3. Hotels: Offer managerial positions, event managers, restaurant and bar-workers, operational staff like finance managers, human resource managers or marketing mangers and staff. 4. Catering: Contract jobs like regular professional food services to hospitals, schools, and corporate houses or on special occasions. 5. Corporate Event Management: These are big events for the companies that usually take place in big hotels that require many kinds of contract jobs (Hospitality 2009).
The jobs are varied in nature in the above establishments, and so are the salaries. However, according to an estimate, a trainee hotel manager can earn ? 16,000 to ? 19000, while salaries in event management segment range from ? 13,000 to ? 21,000 (Hospitality, 2009). And the sector is big too. According to British Hospitality Association (2009), the hospitality sector of UK contains around 127,000 types of business that run by a workforce of 1. 6 million people.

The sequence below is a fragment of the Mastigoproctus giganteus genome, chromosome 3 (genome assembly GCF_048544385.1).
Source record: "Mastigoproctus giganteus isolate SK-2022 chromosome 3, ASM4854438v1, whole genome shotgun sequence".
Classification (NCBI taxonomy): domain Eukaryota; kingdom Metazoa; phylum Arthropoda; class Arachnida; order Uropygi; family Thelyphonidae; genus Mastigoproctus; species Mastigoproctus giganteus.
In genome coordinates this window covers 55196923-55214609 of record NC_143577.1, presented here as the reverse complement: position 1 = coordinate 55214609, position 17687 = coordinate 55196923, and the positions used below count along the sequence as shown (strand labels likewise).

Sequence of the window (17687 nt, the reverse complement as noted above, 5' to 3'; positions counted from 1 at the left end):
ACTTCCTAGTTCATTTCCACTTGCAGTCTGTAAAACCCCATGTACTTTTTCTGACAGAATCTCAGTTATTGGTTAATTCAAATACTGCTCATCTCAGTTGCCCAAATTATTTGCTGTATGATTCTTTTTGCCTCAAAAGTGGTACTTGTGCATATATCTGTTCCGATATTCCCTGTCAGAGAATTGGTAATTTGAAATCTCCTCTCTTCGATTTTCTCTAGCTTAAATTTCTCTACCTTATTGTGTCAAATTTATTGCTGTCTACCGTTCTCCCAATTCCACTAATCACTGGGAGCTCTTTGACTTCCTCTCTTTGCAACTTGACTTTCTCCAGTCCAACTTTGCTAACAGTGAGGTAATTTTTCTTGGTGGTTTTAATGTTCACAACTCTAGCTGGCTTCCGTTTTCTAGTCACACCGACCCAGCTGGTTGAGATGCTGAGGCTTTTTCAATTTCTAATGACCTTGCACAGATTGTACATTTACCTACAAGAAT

The number of establishments too is high – it has around 22,000 hotels and guest houses, besides around 16,000 bed and breakfasts. Restaurants alone have 500,000 staff including full-time and part-time professionals. Contract catering and hospitality services hold a major share of the sector (19%). Therefore, the huge size of the hospitality sector in UK clearly points at the significance of having culturally competent workforce, as this sector deals with foreigners all over the world, belonging to various cultures and lifestyle habits.
Not only that, if the future trends as observed by BHA (2009) has anything to go by, cultural competency might become an official requirement for all who are working in this industry, or who aspires to join here. Keeping an eye to the increasing state of hospitality sector worldwide, the opportunity of bagging coveted jobs abroad has also become a point of concern to the aspiring youths and from that perspective too, the demand for the professionally trained individuals is sure to rise in the coming decade